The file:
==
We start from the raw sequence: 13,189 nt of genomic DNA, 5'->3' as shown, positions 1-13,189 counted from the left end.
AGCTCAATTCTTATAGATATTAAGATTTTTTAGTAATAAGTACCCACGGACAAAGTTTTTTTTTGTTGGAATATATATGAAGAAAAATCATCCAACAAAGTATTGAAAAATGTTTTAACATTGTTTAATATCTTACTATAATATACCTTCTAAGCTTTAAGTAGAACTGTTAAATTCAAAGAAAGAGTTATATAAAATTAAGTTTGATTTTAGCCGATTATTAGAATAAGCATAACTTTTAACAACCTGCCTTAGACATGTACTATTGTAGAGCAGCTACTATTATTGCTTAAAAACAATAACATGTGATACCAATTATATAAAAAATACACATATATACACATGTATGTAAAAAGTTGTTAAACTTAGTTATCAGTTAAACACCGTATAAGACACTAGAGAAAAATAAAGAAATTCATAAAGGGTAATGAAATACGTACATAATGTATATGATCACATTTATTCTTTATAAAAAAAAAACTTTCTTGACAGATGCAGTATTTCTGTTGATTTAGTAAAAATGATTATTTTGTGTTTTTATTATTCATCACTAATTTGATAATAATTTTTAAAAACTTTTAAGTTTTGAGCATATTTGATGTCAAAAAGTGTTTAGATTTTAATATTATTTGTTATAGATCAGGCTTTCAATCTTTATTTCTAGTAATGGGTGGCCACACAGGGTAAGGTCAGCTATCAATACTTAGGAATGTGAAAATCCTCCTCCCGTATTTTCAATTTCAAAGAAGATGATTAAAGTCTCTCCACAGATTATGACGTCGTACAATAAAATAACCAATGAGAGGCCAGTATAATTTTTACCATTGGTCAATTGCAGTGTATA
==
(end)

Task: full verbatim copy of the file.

We start from the raw sequence: 13,189 nt of genomic DNA, 5'->3' as shown, positions 1-13,189 counted from the left end.
AGCTCAATTCTTATAGATATTAAGATTTTTTAGTAATAAGTACCCACGGACAAAGTTTTTTTTTGTTGGAATATATATGAAGAAAAATCATCCAACAAAGTATTGAAAAATGTTTTAACATTGTTTAATATCTTACTATAATATACCTTCTAAGCTTTAAGTAGAACTGTTAAATTCAAAGAAAGAGTTATATAAAATTAAGTTTGATTTTAGCCGATTATTAGAATAAGCATAACTTTTAACAACCTGCCTTAGACATGTACTATTGTAGAGCAGCTACTATTATTGCTTAAAAACAATAACATGTGATACCAATTATATAAAAAATACACATATATACACATGTATGTAAAAAGTTGTTAAACTTAGTTATCAGTTAAACACCGTATAAGACACTAGAGAAAAATAAAGAAATTCATAAAGGGTAATGAAATACGTACATAATGTATATGATCACATTTATTCTTTATAAAAAAAAAACTTTCTTGACAGATGCAGTATTTCTGTTGATTTAGTAAAAATGATTATTTTGTGTTTTTATTATTCATCACTAATTTGATAATAATTTTTAAAAACTTTTAAGTTTTGAGCATATTTGATGTCAAAAAGTGTTTAGATTTTAATATTATTTGTTATAGATCAGGCTTTCAATCTTTATTTCTAGTAATGGGTGGCCACACAGGGTAAGGTCAGCTATCAATACTTAGGAATGTGAAAATCCTCCTCCCGTATTTTCAATTTCAAAGAAGATGATTAAAGTCTCTCCACAGATTATGACGTCGTACAATAAAATAACCAATGAGAGGCCAGTATAATTTTTACCATTGGTCAATTGCAGTGTATA